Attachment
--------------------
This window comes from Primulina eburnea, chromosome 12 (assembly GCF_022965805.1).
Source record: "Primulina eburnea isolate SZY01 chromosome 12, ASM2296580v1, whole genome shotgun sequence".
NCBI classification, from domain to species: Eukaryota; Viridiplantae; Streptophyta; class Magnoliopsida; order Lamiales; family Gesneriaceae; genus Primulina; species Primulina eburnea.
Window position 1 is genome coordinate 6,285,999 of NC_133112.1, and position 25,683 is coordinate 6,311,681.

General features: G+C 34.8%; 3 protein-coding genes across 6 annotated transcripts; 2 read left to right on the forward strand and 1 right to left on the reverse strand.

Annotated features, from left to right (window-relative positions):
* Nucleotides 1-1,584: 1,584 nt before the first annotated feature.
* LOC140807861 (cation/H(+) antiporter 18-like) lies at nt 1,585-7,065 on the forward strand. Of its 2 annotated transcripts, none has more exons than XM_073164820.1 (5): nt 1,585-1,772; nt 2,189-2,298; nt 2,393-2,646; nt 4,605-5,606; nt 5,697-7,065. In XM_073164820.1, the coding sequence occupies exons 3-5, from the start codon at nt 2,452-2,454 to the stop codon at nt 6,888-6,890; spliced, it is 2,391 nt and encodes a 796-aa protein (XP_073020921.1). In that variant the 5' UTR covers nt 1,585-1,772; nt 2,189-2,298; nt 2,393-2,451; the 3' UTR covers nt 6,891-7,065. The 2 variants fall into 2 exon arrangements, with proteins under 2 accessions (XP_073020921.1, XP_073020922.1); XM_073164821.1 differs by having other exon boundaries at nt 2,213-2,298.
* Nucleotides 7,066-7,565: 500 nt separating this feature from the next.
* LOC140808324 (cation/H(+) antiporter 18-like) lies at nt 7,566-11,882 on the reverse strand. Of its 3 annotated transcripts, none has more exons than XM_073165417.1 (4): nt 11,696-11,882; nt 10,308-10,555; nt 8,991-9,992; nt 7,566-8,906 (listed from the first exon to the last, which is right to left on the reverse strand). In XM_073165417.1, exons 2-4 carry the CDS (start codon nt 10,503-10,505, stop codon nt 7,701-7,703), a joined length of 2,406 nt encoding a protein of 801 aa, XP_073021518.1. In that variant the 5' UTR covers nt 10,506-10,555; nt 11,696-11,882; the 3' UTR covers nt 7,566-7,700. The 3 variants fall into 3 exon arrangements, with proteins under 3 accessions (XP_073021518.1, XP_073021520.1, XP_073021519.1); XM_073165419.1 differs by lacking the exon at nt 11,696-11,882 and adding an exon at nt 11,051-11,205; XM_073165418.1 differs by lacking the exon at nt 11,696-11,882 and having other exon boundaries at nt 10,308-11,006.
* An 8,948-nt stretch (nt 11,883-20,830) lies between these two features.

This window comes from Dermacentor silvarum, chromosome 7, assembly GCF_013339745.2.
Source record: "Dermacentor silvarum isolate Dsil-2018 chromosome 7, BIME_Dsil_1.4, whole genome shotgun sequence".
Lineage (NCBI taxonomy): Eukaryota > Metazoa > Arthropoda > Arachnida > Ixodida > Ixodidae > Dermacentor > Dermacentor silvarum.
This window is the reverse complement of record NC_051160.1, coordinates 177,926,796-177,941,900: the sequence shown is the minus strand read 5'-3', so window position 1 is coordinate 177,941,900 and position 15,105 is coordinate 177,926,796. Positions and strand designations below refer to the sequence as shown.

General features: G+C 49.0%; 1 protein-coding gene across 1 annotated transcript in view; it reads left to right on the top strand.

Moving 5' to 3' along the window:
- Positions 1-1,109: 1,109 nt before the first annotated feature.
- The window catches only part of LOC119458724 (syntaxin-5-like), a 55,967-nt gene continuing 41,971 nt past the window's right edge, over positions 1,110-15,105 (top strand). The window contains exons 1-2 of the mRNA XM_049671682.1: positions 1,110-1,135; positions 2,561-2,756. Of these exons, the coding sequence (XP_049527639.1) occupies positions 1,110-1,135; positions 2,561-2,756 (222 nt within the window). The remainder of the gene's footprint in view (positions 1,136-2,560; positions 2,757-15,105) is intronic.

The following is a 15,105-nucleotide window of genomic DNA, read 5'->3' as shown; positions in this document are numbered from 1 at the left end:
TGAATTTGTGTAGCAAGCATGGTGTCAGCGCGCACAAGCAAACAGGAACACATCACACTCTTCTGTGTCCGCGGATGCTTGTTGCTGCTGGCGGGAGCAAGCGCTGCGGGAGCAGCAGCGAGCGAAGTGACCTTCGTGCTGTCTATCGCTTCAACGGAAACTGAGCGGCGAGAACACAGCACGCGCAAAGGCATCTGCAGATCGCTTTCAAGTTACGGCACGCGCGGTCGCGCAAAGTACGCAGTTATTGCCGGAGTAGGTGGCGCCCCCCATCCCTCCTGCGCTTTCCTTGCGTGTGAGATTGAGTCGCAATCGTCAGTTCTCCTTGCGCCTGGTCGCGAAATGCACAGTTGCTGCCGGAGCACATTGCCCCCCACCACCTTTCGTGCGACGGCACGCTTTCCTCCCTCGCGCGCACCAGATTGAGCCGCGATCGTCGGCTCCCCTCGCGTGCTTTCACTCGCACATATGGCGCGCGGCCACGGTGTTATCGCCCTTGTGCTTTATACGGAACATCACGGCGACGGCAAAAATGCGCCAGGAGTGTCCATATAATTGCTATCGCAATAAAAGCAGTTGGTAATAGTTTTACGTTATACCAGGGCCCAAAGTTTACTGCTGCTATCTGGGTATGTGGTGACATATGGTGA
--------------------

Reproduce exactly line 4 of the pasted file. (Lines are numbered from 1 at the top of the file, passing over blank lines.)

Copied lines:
Window position 1 is genome coordinate 6,285,999 of NC_133112.1, and position 25,683 is coordinate 6,311,681.